Andrea Felsted’s View to 2022: Consumers, Prepare to Tighten Up
(Bloomberg Opinion) -- What to Expect in 2022:
The past year saw a shift in consumer habits that was broadly helpful to the retail sector: Not only did we go to restaurants again and buy more glamorous attire, we also continued to spruce up our homes and shop online. This meant that even with supply chain snarl-ups, most consumer companies had a pretty good 2021. This coming year, we’ll face another big adjustment — but this time it may not be so welcome. Even without the threat of retrenchment due to the omicron variant, shoppers face having to pay more for what they need and not being able to afford what they want. Inflation is ticking up. Borrowing costs are set to rise. And lockdown savings are bound to dwindle. This makes for a much more challenging backdrop when it comes to consumer spending.
From the Year Behind Us:
The Return of Empty Shelves and Panic Buying: Supply chain issues are leaving supermarket shelves empty. Shoppers might yet make things worse. Rising prices and patchy availability of some products mean it’s only a matter of time before people start purchasing in bulk again — this time to avoid future sticker shock.
I’ll Have a Side of Gucci With My Common Prosperity, Please: Common prosperity — the policy directive du jour of President Xi Jinping — won’t banish luxury goods from Chinese malls. But it will usher in a new era where watches are encrusted with fewer diamonds and logos no longer embellish jackets and jewelry.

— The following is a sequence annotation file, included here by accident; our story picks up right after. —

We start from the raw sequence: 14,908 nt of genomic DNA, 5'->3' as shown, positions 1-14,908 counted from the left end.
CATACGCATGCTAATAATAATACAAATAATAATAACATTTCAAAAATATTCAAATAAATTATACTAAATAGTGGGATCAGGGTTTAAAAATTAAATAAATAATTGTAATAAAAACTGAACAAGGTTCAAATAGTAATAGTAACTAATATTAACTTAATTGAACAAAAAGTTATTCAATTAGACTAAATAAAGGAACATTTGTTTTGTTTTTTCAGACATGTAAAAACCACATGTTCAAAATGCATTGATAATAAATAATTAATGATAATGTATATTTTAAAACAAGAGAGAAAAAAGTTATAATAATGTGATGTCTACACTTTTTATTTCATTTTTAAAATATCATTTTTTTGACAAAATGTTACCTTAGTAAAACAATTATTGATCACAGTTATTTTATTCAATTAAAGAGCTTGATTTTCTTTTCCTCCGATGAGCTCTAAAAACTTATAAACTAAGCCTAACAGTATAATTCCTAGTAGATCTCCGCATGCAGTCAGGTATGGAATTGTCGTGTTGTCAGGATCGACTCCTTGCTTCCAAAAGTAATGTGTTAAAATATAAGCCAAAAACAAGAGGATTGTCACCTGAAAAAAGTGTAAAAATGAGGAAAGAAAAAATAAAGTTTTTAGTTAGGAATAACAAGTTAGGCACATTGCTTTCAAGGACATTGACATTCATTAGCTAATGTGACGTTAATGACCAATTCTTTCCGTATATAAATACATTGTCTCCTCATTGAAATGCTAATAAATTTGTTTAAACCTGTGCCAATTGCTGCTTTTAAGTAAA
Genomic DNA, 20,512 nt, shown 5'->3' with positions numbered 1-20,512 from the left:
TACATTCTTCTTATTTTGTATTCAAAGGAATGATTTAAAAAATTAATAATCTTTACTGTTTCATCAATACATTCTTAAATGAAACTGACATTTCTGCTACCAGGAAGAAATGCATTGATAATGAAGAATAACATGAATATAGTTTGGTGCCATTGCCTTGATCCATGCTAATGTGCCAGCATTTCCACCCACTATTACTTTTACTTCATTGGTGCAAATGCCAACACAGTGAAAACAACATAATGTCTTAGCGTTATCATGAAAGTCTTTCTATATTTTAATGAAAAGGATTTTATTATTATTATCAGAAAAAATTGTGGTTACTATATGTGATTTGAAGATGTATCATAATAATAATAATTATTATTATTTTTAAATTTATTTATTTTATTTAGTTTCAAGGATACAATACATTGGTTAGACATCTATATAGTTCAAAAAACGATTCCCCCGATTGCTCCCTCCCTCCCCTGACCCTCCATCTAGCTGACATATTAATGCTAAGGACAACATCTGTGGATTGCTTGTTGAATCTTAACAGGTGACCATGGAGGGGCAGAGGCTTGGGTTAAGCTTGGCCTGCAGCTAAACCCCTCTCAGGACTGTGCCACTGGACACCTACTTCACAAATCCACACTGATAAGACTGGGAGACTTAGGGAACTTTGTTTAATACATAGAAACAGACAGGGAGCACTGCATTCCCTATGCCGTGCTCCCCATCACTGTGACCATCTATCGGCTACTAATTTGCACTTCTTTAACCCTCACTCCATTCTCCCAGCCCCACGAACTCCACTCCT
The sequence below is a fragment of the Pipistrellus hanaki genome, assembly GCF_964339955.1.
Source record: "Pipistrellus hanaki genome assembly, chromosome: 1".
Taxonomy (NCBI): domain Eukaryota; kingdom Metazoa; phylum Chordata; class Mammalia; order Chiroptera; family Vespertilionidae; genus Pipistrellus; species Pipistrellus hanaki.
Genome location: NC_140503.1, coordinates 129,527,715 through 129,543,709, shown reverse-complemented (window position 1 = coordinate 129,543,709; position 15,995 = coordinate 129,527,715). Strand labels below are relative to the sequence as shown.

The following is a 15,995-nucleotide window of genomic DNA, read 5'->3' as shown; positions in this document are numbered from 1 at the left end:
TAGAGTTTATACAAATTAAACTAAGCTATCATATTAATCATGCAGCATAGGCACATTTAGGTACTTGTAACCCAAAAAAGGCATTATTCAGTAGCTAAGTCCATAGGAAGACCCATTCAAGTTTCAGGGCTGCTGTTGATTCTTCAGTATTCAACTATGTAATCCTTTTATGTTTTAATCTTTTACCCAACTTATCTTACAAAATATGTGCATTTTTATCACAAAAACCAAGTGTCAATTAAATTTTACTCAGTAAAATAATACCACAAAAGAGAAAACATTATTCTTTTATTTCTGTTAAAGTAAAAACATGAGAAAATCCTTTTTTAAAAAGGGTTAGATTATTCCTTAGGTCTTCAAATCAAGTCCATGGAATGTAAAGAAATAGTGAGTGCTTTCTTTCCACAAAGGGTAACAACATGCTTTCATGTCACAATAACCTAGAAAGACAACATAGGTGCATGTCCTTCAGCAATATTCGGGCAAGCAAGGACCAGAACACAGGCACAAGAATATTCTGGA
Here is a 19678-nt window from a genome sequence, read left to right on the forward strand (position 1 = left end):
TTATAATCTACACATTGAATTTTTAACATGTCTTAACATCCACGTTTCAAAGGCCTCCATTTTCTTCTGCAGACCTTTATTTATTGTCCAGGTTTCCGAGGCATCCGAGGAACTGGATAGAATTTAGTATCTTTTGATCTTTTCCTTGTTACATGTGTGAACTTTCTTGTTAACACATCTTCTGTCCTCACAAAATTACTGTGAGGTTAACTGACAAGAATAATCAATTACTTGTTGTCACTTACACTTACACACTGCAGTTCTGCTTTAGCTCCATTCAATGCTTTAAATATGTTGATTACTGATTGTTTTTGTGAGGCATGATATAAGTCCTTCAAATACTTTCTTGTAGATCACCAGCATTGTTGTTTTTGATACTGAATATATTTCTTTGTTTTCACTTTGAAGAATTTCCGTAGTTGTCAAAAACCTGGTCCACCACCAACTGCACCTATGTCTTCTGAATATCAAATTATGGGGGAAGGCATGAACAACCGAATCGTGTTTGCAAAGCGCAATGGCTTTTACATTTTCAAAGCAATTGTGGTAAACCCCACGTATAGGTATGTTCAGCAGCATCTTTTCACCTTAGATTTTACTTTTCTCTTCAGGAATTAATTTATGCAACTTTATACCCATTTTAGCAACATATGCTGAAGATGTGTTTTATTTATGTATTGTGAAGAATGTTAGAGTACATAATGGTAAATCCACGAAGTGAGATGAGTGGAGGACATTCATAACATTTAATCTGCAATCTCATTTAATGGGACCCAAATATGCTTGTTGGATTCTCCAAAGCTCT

Rich Millennials Are Splashing Millions on Crypto Art: The pandemic hit the art world hard. But an influx of young, tech-savvy collectors has kept the market buzzing. What are they interested in? Everything from from Beeple to Banksy to Botticelli.
Unilever Must Look Mighty Tasty to Activist Hedge Funds: Breaking up the consumer products conglomerate could be more valuable than keeping its unwieldy portfolio of food, beauty and home brands together. Activist investors have a European target hiding in plain sight.
Victoria’s Secret Stakes $5 Billion on a Future With No Angels: America’s biggest lingerie retailer has a bold new look. Out go the supermodel Angels; in comes the VS Collective, a group of women, including Megan Rapinoe and Priyanka Chopra Jonas, recognized for their accomplishments and opinions. But will the new approach actually sell bras?
This column does not necessarily reflect the opinion of the editorial board or Bloomberg LP and its owners.
Andrea Felsted is a Bloomberg Opinion columnist covering the consumer and retail industries. She previously worked at the Financial Times.
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